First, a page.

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A young mother who smoked 15 - 20 cigarettes a day during pregnancy claimed it helped to make her baby stronger.

Charlie Wilcox, 20, from Rainham, Kent, was warned that smoking while pregnant restricted the amount of oxygen available to her unborn baby. However, she believed that this would make her unborn baby's heart work harder.

Appearing on BBC3's Misbehaving Mums To Be, she said: It's making the baby use its heart on its own in the first place, so that when it comes out, its going to be able to do those things by itself.

"Where's the proof that it's so bad to smoke?

When pregnant, tests showed that the levels of carbon monoxide in Ms Wilcox's blood were six times higher than those considered safe.

Carbon monoxide in cigarette smoke competes with oxygen in the blood, lowering the amount of oxygen available to the unborn baby's developing organs and tissues, one of the reasons why smokers are more likely to give birth prematurely or to babies of a low birth weight.

Ms Wilcox said she generally smoked around 15 to 20 cigarettes a day during the first six months of pregnancy, but cut back to around five a day for the remainder of the pregnancy.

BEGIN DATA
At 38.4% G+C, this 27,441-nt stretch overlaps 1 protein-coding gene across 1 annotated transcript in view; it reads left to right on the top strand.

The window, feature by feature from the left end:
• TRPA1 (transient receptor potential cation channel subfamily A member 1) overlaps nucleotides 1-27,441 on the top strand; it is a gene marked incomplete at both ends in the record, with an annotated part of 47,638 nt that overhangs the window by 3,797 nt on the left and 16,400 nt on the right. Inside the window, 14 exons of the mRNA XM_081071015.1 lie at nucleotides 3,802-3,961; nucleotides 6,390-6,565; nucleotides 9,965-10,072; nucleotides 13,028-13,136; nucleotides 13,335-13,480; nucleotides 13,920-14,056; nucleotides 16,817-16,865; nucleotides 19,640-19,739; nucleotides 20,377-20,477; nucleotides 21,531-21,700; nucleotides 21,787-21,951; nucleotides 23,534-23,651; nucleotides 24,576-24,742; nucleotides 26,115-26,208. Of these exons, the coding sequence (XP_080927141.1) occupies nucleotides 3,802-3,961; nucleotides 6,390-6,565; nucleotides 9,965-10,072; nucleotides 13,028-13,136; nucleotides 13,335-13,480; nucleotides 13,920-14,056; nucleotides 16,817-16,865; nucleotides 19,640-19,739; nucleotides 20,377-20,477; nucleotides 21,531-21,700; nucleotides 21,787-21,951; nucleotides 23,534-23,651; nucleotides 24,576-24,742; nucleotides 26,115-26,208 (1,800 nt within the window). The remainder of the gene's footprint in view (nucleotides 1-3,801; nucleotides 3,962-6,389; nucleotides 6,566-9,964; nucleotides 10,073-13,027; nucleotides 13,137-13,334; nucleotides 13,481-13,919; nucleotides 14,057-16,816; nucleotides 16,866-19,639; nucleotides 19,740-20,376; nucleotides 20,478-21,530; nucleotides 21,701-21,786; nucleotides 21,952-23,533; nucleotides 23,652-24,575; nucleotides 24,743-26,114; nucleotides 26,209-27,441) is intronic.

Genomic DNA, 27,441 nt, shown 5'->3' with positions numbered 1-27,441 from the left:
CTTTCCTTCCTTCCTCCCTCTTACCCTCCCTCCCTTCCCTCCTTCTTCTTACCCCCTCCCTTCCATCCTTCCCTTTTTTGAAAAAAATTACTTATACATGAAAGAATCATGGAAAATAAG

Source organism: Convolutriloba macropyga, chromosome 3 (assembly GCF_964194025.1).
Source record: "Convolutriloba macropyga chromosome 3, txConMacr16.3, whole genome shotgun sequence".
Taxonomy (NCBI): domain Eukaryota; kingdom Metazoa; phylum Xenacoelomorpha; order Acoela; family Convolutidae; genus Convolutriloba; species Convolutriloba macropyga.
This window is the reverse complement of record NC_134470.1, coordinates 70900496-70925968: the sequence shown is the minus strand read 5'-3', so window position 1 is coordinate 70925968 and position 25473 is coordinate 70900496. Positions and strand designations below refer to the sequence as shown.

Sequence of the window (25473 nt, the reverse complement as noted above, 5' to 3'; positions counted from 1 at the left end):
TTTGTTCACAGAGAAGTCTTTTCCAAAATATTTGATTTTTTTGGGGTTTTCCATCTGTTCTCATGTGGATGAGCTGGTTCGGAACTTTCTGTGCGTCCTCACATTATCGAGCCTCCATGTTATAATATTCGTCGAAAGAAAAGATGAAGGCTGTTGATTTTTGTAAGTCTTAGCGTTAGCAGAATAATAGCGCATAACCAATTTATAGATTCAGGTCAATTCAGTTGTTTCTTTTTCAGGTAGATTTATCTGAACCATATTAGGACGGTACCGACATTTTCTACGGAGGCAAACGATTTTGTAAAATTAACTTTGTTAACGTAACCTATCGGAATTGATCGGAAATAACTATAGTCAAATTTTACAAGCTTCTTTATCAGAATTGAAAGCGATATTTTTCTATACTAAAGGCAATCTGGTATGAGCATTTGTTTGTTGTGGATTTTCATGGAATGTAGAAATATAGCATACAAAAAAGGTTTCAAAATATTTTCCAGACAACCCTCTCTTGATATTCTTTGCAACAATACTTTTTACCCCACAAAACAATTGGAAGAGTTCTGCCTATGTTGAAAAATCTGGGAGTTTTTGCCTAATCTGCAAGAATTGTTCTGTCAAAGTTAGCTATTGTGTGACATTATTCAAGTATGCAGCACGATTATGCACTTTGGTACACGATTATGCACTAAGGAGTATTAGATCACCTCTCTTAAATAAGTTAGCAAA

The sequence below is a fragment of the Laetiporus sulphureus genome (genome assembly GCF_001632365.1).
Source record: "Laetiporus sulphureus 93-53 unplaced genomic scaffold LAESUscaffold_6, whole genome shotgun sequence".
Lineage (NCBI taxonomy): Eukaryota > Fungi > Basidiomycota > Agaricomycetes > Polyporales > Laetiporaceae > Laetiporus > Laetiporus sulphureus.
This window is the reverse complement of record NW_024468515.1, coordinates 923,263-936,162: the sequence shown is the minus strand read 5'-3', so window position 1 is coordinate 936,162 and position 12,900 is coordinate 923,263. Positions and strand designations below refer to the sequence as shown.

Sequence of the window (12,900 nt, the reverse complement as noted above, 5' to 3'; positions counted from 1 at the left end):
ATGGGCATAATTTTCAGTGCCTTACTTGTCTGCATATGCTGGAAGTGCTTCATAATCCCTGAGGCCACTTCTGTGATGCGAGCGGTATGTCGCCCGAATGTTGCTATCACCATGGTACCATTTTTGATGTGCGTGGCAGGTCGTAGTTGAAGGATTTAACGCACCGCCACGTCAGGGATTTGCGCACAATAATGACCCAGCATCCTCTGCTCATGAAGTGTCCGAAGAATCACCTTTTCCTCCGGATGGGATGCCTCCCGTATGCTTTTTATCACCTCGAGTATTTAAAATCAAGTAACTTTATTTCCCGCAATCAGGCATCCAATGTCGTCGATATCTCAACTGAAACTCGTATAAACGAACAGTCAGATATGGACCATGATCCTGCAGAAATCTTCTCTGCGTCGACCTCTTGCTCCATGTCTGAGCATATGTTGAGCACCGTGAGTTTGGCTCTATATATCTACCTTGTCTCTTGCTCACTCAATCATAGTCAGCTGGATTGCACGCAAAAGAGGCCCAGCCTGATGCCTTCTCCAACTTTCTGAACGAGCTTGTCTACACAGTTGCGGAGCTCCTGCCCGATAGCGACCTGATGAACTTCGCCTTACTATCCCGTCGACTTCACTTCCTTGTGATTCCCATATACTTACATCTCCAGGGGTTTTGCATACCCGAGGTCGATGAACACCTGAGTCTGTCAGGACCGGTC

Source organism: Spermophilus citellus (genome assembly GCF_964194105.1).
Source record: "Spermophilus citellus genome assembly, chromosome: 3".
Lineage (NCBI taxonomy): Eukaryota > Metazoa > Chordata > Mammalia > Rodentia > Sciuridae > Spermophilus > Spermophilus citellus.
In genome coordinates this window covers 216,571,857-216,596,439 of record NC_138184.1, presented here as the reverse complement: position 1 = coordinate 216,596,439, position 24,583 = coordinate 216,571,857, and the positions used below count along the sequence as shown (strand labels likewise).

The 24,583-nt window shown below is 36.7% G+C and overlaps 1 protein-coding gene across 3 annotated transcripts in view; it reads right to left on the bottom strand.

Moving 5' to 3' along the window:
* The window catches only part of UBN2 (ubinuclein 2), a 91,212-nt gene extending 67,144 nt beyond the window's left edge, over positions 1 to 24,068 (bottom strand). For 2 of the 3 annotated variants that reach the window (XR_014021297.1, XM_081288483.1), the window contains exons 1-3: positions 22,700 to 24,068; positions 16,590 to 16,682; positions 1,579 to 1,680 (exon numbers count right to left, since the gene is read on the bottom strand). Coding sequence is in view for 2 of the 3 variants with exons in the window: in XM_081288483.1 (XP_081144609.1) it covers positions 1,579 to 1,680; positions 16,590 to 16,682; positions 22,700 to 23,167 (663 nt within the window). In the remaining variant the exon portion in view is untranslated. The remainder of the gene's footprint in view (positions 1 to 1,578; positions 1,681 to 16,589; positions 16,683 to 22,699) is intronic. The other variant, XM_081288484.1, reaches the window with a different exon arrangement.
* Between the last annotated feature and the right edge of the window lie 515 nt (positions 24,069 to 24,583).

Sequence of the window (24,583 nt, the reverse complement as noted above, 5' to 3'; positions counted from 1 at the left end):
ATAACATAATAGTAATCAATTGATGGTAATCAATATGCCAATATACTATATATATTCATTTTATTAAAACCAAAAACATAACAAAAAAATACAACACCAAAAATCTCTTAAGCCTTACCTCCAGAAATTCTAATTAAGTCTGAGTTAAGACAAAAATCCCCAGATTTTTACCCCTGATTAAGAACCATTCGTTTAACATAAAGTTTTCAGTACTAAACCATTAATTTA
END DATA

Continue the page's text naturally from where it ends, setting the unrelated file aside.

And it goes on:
When her daughter Lilly was born - ten days early - she weighed 6lb 2oz, more than 1lb less than the UK average.

Reasons to Kick the Habit while Pregnant

Babies born to smokers:
  • Are more likely to be born prematurely, and with a low birth weight
  • Are twice as likely to die from cot death
  • Are more likely to suffer from respiratory, and other infections
  • Have poorer lung function
  • Have organs that are smaller on average than babies born to non-smokers
  • Are more likely to become smokers themselves in later years
Comment: Says who?

Pregnant mothers who smoke in the later stages of pregnancy may also be at a higher risk of the placenta detaching from the womb, before the baby is born. This can cause a premature birth, oxygen deprivation to the baby or even result in the baby being stillborn.

Cutting back on the number of cigarettes smoked, as Ms Wilcox did, may seem to be a step in the right direction. However, some smokers who do this often start inhaling more deeply, so that the amount of carcinogens and poisons reaching the bloodstream is similar.